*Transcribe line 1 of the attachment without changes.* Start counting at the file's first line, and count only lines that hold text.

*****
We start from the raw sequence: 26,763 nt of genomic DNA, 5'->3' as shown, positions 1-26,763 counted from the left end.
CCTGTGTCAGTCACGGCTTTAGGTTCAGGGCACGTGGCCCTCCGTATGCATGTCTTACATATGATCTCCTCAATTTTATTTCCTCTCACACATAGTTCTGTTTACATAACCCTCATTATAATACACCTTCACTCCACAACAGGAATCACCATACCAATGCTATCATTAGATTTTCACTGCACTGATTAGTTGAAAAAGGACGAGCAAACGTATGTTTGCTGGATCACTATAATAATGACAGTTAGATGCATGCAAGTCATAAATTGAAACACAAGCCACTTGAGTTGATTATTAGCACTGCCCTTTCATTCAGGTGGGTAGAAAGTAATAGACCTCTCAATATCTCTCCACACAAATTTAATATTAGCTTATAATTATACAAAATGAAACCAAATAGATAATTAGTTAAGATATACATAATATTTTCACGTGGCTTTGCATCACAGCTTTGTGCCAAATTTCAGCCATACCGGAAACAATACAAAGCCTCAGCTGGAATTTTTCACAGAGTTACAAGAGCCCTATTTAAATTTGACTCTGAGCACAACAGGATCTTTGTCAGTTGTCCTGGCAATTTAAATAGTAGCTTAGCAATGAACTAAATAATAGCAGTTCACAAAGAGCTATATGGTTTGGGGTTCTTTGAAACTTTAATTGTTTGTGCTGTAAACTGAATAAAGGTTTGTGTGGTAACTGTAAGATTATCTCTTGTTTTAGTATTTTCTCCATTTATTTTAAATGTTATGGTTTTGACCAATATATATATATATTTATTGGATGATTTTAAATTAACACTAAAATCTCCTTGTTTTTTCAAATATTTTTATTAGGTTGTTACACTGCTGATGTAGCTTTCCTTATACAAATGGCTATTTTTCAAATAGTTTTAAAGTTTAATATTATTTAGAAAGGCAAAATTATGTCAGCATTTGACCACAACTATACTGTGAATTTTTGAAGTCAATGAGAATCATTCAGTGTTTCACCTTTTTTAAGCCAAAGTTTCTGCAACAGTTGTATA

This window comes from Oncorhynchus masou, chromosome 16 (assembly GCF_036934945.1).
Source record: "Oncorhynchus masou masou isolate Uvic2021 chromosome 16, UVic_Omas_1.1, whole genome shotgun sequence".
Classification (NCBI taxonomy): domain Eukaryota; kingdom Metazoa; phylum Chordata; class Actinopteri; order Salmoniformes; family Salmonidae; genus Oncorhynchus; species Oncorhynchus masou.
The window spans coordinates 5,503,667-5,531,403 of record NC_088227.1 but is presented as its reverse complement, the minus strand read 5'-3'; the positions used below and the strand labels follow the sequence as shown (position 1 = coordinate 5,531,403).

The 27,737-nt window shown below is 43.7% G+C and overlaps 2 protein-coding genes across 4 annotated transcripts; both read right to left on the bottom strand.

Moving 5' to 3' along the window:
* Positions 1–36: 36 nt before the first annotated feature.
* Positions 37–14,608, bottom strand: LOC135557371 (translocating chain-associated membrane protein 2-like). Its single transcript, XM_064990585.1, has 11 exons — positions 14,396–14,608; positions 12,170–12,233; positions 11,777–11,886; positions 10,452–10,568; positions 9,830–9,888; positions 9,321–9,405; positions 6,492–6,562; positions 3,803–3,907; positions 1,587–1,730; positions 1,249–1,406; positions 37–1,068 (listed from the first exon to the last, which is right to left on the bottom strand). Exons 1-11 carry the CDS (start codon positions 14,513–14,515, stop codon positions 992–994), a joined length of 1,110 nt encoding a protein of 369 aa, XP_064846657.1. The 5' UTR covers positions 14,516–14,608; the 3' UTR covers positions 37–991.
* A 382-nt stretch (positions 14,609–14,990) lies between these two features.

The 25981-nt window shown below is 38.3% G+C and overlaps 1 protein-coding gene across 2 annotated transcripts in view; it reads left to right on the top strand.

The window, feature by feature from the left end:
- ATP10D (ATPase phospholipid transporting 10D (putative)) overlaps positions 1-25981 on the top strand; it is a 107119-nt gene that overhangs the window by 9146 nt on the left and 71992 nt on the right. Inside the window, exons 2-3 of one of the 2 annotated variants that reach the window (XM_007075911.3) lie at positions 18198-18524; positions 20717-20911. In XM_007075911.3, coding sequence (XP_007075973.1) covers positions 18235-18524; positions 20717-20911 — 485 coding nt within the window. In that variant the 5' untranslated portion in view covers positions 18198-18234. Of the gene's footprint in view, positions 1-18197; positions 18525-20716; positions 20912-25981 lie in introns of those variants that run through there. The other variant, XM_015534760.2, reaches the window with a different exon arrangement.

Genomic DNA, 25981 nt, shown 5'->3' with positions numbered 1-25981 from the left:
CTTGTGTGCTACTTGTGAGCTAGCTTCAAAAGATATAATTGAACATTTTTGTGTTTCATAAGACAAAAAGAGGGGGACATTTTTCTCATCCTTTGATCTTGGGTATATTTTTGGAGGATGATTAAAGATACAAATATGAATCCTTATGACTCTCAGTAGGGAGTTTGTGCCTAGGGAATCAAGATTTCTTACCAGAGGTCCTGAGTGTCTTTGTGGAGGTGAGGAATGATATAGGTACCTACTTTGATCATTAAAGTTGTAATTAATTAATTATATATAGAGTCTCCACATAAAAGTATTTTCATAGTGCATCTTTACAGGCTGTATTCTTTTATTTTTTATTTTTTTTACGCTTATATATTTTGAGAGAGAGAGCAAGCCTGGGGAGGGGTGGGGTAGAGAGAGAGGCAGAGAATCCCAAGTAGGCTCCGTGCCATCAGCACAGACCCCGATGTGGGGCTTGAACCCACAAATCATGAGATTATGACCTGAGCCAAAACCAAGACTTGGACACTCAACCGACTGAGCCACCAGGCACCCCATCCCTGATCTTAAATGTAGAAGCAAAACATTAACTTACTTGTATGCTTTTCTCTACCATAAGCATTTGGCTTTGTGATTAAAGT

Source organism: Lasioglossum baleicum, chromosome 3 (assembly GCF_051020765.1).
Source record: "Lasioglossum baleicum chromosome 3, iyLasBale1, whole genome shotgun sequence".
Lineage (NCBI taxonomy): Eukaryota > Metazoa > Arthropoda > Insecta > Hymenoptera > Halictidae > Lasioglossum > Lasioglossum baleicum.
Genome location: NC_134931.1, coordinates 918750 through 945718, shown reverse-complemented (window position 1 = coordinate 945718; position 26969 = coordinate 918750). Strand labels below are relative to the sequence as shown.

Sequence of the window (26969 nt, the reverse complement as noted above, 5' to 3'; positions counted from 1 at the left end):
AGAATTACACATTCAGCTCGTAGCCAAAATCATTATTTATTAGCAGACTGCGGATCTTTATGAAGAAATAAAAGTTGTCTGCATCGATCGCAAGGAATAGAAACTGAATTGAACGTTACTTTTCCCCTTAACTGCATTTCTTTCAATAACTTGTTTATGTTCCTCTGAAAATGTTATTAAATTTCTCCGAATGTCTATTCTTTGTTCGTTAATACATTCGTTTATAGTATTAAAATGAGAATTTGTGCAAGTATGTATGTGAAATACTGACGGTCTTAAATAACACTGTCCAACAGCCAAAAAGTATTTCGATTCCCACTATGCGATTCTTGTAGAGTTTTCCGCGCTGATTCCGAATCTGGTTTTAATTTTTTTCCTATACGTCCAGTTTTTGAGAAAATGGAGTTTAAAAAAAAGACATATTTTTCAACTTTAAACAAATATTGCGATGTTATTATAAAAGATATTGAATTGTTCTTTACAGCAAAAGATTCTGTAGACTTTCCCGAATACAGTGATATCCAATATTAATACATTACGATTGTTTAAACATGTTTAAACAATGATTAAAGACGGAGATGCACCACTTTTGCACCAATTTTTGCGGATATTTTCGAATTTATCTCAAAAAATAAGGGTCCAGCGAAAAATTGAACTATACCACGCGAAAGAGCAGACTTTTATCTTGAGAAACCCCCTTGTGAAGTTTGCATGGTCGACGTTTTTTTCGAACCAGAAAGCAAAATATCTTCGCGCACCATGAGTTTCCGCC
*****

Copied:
We start from the raw sequence: 26,763 nt of genomic DNA, 5'->3' as shown, positions 1-26,763 counted from the left end.